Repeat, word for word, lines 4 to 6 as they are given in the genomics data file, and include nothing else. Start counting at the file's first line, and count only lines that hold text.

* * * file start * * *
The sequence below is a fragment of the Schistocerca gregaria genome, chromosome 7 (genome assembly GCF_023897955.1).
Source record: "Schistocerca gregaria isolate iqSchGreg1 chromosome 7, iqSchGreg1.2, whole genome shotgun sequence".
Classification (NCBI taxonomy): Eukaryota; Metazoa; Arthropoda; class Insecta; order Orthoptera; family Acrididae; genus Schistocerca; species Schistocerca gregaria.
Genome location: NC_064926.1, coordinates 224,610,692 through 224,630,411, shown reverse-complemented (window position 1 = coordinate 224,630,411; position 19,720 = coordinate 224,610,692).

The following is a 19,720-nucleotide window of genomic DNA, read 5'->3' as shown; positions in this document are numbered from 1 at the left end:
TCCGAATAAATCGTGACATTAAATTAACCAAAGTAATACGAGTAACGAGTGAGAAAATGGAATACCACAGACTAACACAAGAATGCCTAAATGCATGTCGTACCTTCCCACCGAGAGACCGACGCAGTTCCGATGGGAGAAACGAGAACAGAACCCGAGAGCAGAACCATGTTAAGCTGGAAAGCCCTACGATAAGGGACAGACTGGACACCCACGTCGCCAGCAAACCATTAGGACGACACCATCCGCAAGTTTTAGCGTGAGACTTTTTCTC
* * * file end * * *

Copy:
Genome location: NC_064926.1, coordinates 224,610,692 through 224,630,411, shown reverse-complemented (window position 1 = coordinate 224,630,411; position 19,720 = coordinate 224,610,692).

The following is a 19,720-nucleotide window of genomic DNA, read 5'->3' as shown; positions in this document are numbered from 1 at the left end:
TCCGAATAAATCGTGACATTAAATTAACCAAAGTAATACGAGTAACGAGTGAGAAAATGGAATACCACAGACTAACACAAGAATGCCTAAATGCATGTCGTACCTTCCCACCGAGAGACCGACGCAGTTCCGATGGGAGAAACGAGAACAGAACCCGAGAGCAGAACCATGTTAAGCTGGAAAGCCCTACGATAAGGGACAGACTGGACACCCACGTCGCCAGCAAACCATTAGGACGACACCATCCGCAAGTTTTAGCGTGAGACTTTTTCTC